Importantly, you shouldn't notice that BotMaker is working; it's designed to only fight certain forms of spam as they arrive, and saves more time-consuming tasks for later. Whatever its impact on performance, it's proving to be effective. Twitter is reporting a 40 percent drop in spam since its new tool kicked in, and it can improve any less-than-perfect rules within seconds instead of hours. It's doubtful the technology will ever completely rid the world of pitches for fake followers and cheap drugs, but it should help staff police a rapidly growing user base without hurting your day-to-day experience.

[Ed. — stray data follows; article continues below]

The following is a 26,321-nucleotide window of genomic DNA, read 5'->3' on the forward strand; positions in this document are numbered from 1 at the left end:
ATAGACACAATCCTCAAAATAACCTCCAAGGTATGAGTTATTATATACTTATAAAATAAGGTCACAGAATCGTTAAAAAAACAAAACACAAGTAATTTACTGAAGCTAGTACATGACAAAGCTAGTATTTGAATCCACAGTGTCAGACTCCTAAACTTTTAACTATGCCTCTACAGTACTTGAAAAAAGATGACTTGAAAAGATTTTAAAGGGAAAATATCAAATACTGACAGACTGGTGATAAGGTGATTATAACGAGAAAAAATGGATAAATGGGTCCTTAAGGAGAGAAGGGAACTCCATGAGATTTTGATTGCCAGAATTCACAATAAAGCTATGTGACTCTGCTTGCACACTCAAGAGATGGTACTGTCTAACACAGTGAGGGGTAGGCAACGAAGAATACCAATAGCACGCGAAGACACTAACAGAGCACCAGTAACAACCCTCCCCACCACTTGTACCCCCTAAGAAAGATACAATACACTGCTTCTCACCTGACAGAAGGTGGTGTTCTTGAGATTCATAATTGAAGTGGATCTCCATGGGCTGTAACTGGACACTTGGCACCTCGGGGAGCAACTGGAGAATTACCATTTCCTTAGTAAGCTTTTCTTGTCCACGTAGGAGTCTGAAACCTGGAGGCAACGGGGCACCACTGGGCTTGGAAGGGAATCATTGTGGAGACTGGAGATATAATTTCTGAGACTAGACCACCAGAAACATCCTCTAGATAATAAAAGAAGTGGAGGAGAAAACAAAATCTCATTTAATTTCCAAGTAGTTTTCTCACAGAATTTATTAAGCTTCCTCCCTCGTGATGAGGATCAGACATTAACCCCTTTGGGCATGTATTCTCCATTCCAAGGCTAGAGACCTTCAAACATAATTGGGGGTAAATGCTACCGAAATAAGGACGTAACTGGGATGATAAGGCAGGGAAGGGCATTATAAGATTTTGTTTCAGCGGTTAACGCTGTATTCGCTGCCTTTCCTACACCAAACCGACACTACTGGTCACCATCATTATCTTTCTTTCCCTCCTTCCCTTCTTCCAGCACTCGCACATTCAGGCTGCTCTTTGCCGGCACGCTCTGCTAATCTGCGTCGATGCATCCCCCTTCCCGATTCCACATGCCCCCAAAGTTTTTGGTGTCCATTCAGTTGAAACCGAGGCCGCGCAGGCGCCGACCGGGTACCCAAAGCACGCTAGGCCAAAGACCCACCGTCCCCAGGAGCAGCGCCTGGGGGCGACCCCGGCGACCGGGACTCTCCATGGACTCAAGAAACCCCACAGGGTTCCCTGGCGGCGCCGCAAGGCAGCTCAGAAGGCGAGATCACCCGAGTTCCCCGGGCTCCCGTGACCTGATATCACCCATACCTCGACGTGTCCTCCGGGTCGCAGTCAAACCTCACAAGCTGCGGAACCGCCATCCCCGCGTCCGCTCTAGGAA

Have you noticed that you're getting a lot less spam on Twitter these days? You may have to thank a bot for that. Twitter has just shed light on BotMaker, a recently developed system that (as the name suggests) lets the social network create anti-spam bot code with very little effort. Within a few seconds, engineers can set up rules that automatically take down and track spammers, in some cases before they've even managed to post anything. Besides barring known spam links, the bots can flag suspicious behavior -- if a lot of people block an account after it sends a tweet, it's going to be watched very closely. BotMaker will also look at long-term behavior, so spammers that slip through the cracks aren't necessarily safe.